Employers with over 50 employees
ACA Health Coverage Mandate & Penalties
Employer Shared Responsibility – Mandate Provisions
Health Care Reform includes the employer mandate – shared responsibility mandate provisions, which require applicable large employers (IRS Website to determine if you are an ALE) to offer health coverage to full-time employees and their dependents. Those that do not offer coverage might be subject to the employer shared responsibility payment.
I’ll grant you, this can be quite confusing.
- These provisions apply to applicable large employers, which includes tax-exempt and federal, state, local and Indian tribal government employers. You’re an applicable large employer if you have 50 or more full-time employees, including full-time equivalents.
- ARPA new rules?
ACA non – compliance is at risk Benefit Pro *
- If you have fewer than 50 full-time employees, including full-time equivalents, you are not an applicable large employer and are generally not subject to these provisions. However, you are subject to the rules for large employers if you have fewer than 50 employees, but are a member of an ownership group that has 50 or more full-time equivalent employees,
- You are subject to the payment if any employee receives the premium tax credit from Covered CA and any one these conditions apply. Your organization:
failed to offer coverage to full-time employees and their dependents
offered coverage that was not affordable
offered coverage that did not provide a minimum level of coverage – Bronze
- You do not report or include an employer shared responsibility payment with any information return you file.
Some of the provisions of the Affordable Care Act only affect your organization if it’s an applicable large employer. An ALE is generally one with 50 or more full-time employees, including full-time equivalent employees. The vast majority of employers will fall below the ALE threshold number of employees and, therefore, will not be subject to the employer shared responsibility provisions.
- Applicable large employers have annual reporting responsibilities. You will need to provide the IRS and employees information returns concerning whether and what health insurance you offered to your full-time employees.
- If you’re an applicable large employer that provides self-insured health coverage to your employees, you must file an annual return reporting certain information for each employee you cover.
- ALEs must either offer minimum essential coverage that is affordable and that provides minimum value to their full-time employees and their dependents, or potentially make an employer shared responsibility payment to the IRS.
- Learn more about the employer shared responsibility provision.
- You may be required to report the value of the health insurance coverage you provided to each employee on their Form W-2.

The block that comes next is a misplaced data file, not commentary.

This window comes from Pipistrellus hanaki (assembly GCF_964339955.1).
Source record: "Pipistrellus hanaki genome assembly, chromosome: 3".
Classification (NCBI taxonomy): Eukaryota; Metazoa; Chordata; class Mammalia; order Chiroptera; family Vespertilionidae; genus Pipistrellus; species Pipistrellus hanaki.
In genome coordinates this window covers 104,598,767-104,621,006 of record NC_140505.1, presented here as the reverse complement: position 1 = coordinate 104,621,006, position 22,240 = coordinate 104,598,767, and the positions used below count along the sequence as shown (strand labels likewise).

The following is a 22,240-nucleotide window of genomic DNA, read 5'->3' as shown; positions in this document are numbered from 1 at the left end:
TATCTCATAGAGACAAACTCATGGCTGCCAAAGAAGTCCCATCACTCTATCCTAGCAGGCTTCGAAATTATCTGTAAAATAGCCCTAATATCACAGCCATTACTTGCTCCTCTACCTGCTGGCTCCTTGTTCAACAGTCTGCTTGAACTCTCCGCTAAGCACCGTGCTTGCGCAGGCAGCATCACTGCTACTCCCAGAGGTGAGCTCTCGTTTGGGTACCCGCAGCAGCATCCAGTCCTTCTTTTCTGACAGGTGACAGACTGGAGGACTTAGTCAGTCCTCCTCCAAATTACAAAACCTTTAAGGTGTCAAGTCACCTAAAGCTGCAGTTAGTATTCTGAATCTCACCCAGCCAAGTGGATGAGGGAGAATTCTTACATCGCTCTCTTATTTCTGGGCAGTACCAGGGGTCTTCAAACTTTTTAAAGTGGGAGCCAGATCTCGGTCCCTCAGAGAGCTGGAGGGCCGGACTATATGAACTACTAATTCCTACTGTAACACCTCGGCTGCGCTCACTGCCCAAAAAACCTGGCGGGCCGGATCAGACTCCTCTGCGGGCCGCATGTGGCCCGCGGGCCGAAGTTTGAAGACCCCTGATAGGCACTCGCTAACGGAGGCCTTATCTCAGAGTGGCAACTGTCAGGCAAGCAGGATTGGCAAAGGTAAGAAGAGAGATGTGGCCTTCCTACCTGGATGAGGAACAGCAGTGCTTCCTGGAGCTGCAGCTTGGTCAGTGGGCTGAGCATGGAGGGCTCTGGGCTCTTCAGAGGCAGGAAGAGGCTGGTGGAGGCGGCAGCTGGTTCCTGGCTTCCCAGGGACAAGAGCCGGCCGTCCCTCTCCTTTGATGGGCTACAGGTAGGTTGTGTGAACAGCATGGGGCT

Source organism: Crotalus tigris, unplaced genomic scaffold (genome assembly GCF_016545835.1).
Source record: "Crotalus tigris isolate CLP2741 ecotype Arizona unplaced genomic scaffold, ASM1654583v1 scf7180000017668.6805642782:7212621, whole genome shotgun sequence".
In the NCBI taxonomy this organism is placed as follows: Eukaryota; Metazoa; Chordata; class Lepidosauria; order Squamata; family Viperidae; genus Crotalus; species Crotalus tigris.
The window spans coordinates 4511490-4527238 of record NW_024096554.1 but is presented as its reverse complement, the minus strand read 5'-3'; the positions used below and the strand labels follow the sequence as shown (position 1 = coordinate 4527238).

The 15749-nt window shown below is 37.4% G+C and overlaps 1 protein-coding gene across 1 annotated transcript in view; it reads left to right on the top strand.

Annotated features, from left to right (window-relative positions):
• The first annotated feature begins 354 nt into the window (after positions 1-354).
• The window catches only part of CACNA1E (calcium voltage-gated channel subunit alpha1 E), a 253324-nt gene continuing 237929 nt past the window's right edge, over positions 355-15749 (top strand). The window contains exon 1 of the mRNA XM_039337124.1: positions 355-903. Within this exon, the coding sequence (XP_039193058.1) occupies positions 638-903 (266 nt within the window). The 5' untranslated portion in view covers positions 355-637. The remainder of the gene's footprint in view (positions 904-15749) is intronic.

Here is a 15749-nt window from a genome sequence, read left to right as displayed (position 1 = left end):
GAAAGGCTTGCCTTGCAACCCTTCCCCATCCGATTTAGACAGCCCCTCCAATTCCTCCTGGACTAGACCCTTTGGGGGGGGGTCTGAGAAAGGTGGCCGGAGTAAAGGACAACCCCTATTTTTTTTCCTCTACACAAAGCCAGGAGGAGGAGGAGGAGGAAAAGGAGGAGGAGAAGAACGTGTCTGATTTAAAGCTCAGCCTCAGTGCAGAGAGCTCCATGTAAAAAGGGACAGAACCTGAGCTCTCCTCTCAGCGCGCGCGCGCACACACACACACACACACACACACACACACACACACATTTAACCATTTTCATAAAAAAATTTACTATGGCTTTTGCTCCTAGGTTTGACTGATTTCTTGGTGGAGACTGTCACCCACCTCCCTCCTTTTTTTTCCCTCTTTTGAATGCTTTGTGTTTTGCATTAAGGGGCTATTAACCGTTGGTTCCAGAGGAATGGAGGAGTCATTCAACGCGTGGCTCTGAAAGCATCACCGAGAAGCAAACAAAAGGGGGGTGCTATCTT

- If you’re an applicable large employer with exactly 50 employees, you can purchase affordable insurance through the Small Business Health Options Program (SHOP). Or directly with an Insurance Company, no charge for our services. See button above or below to get a quote.
For more information, see
FAQ’s, Resources & Links
Feb. 10, 2014, final regulations on the Employer Shared Responsibility provisions under section 4980H of the Internal Revenue Code.
The following questions and answers provide helpful information about the guidance:
- Basics of the Employer Shared Responsibility Provisions: Questions 1-3
- Which Employers are Subject to the Employer Shared Responsibility Provisions: Questions 4-14
- Identification of Full-Time Employees: Questions 15-17
- Liability for the Employer Shared Responsibility Payment: Questions 18-23
- Calculation of the Employer Shared Responsibility Payment:Questions 24-26
- Making an Employer Shared Responsibility Payment: Questions 27-28
- Transition Relief: Questions 29-39
- Basics for Small Employers: Questions 40-42
- Related Provisions: Questions 43-47
- Additional Information: Questions 48-56
Health Coverage #Guide .org
- What Is Group Coverage?
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- Health Care Reform Explained Kaiser Foundation Cartoon VIDEO
- Choosing a Health Plan for Your Small Business VIDEO DOL.gov
#Penalty for not providing Health Insurance –
Minimum Essential Coverage (MEC) is
Basically the penalty for not providing Minimum Essential Coverage (MEC) is $2,000/employee.
The penalty if coverage is not affordable 9.83% or does not provide minimum value – Bronze Plan is $3k/employee. The details get quite confusing… so follow the links in the right hand column and below to see how it would apply to your group, situation, what you are offering and if any of your employees apply to Covered CA for subsidies. An Employer only has to offer affordable coverage – which is less than 9.86% of income for employee coverage and 60% AV Bronze Plan –§4980 H (a) (b) to avoid the penalty.
- Penalty letters to start going out July 15th, 2020 ACA Times *
- CNBC News 3.11.2015. *
- IRS Penalty Calculator
- CA has an individual penalty for your employees, even there there are less than 50 employees!
- SHRM explanation for 2021
The IRS is taking the responsibility of enforcing the ACA ACA Times *
How Coverage You Offer (or Don’t Offer) May Mean an Employer Shared Responsibility Payment for Your Organization
Under the Affordable Care Act, certain employers, based on workforce size – called applicable large employers – are subject to the employer shared responsibility provisions. The vast majority of employers fall below the workforce size threshold and, therefore, are not subject to the employer shared responsibility provisions.
If you are an employer that is subject to the employer shared responsibility provisions, you may choose either to offer affordable minimum essential coverage that provides minimum value to your full-time employees and their dependents, or to potentially owe an employer shared responsibility payment to the IRS. Many employers already offer coverage that is sufficient to avoid owing a payment.